Ricardo: I don’t know about In-N-Out. But traditional fast food restaurants are either going to go away or have to make a tremendous change. People are more conscientious about what they put in their mouths. But the fast part of the fast food concept is not going to disappear because the society in which we live, people have to eat fast and we have to eat out because nobody is cooking at home. So I am trying to develop a fast food Peruvian concept — something that’s sustainable.
LAX: Do you ever feel like you’ve got too much? When is it enough?
Ricardo: I don’t know. I always ask this question. You know, this is what I dreamt of. This is my dream come true. When I opened up a restaurant, my business, this is what I said to my staff, “When I was young, I dreamt of opening a restaurant. Now this is my dream and you happen to be living in my dream. So when you are inside of my restaurant, please respect my dream because one day it’s going to be your dream.” I’m living my dream now.
LAX: Are you working a ton? How many hours a week do you work?
Ricardo: I don’t know.
LAX: Do you have a life outside work?
Ricardo: Yeah, I do, a lot actually, but I’m having fun. I’m not consumed by my job; I’m not trying to rush to get something done. I’m doing this because it’s what I love. I’m at a space in my life where everything is growing, opportunities come and we want to do the next step. We are not rushing because I want to grow sustainably. But I don’t know what is the limit.
LAX: What do you do for fun?
Ricardo: I like volleyball, I used to play a lot but I stopped because I got too busy. I like cooking a lot in my free time. To be honest, I happen to cook more now, at home, than before. Because before I was spending more time stuck in the kitchen and now we are building up a company and I am learning more about myself.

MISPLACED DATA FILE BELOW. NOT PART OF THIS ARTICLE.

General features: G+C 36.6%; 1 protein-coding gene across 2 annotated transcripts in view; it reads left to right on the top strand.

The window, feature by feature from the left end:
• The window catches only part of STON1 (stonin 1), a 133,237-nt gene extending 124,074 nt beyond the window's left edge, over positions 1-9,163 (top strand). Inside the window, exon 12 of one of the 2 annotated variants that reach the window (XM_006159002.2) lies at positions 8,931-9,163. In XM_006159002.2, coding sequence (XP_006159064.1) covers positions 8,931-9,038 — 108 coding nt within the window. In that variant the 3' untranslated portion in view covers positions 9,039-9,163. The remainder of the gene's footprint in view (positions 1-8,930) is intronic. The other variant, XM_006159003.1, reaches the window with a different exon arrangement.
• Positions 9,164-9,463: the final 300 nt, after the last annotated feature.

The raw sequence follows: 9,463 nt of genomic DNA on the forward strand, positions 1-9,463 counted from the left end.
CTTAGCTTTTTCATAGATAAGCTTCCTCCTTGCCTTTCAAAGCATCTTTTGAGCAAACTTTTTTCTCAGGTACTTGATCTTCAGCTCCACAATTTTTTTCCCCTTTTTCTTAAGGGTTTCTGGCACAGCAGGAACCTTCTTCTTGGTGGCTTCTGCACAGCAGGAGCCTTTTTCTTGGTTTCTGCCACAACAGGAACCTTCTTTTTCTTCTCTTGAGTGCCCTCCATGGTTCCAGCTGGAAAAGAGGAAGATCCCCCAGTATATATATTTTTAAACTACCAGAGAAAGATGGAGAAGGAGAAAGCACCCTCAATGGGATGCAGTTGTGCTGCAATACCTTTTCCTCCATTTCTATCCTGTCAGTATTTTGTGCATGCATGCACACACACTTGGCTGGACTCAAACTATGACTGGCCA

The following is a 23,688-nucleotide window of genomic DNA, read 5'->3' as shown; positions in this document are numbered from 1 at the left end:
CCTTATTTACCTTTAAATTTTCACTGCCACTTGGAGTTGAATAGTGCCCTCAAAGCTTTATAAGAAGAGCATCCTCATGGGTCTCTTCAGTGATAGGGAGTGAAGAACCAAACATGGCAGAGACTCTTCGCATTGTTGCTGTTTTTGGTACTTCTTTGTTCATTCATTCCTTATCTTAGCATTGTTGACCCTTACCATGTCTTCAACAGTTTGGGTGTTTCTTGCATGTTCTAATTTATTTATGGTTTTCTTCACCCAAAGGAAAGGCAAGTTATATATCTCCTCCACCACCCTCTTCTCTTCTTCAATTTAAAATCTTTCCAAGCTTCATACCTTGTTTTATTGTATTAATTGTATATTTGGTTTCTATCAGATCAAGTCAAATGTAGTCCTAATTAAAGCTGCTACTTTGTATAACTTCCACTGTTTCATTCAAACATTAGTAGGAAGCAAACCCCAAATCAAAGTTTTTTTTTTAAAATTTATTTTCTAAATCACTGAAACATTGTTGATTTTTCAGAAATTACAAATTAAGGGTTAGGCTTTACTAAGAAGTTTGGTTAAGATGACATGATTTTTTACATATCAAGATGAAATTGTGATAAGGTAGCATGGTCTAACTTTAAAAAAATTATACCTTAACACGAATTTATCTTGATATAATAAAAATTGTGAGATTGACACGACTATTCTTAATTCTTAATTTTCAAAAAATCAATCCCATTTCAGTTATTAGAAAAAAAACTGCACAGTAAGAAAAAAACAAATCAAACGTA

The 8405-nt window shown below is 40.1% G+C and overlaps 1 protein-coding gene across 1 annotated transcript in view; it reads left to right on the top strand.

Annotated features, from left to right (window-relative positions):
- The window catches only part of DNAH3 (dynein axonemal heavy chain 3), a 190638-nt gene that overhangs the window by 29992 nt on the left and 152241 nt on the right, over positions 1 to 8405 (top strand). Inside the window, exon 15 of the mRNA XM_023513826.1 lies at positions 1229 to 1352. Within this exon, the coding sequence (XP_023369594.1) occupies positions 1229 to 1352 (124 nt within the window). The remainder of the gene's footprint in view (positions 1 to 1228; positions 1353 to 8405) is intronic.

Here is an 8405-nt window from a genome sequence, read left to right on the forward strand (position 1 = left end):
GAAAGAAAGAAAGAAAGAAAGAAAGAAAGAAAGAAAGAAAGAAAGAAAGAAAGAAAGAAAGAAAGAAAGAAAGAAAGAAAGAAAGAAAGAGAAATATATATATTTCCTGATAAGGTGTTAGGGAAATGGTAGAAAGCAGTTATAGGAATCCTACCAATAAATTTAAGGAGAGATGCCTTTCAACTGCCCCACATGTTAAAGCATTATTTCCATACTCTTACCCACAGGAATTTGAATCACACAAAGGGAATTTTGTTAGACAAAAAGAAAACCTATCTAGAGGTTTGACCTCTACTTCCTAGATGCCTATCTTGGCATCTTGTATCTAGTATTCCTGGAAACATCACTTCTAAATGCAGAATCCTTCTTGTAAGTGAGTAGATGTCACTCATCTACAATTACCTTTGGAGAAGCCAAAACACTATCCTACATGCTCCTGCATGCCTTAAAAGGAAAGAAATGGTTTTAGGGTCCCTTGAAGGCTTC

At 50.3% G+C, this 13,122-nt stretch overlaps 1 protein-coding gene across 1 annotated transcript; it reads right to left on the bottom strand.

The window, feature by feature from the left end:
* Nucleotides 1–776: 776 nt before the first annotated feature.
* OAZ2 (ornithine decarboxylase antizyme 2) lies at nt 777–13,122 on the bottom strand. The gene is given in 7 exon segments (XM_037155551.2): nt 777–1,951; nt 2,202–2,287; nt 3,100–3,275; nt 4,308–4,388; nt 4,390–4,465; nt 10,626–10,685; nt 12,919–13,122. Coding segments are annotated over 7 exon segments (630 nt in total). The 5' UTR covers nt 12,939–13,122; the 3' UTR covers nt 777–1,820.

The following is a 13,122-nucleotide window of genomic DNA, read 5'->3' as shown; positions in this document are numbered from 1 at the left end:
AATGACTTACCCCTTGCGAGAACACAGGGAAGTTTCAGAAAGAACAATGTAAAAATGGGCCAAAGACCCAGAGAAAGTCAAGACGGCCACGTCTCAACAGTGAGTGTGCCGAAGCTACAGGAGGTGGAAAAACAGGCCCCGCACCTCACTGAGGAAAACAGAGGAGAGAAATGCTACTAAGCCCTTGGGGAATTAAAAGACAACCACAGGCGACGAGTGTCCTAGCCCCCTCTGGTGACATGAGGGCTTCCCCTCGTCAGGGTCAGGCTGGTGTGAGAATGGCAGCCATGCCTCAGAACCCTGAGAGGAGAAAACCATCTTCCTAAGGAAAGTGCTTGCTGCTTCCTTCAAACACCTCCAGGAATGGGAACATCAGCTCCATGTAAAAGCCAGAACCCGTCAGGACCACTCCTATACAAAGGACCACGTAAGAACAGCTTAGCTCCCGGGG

Named after the large, ancient fish of the Upper Amazon, Paiche is a relatively new restaurant for Ricardo and his team located in Marina Del Rey. It’s very close to the airport, just around the bend from where Lincoln hits MDR, on the east side of Lincoln in a new property development. The big draw of the restaurant is the quality of the cuisine. It’s a fusion of Peruvian and Japanese and the execution is practically flawless.
We especially enjoyed the ensalada de quinoa, which you mix at the table before consuming. The dish has a ton of shimenji mushrooms and crunchy quinoa. The quinoa becomes crunchy after a quick second in the deep fryer; it adds a wonderful texture and excitement to the healthy dish. Who would have thought that quinoa could be exciting? For a heartier dish order the grilled pacu ribs. They are made of fish meat but have the look and feel of a huge spare rib. The delectable meat falls apart in your mouth and it’s coated in a lime and miso sauce that will have you wiping the plate. Our only complaint was of the uni shrimp toast with rocoto honey sauce, which looks and sounds amazing but the flavor wasn’t there. Everything else was exquisite.
The cocktails are equally delicious. They are part of an evolving drinks menu presented by Deysi Alvarez. The pisco sour is a hit and goes down a little too quickly and the maracuya caipirinha is especially fun, served with muddled passion fruit.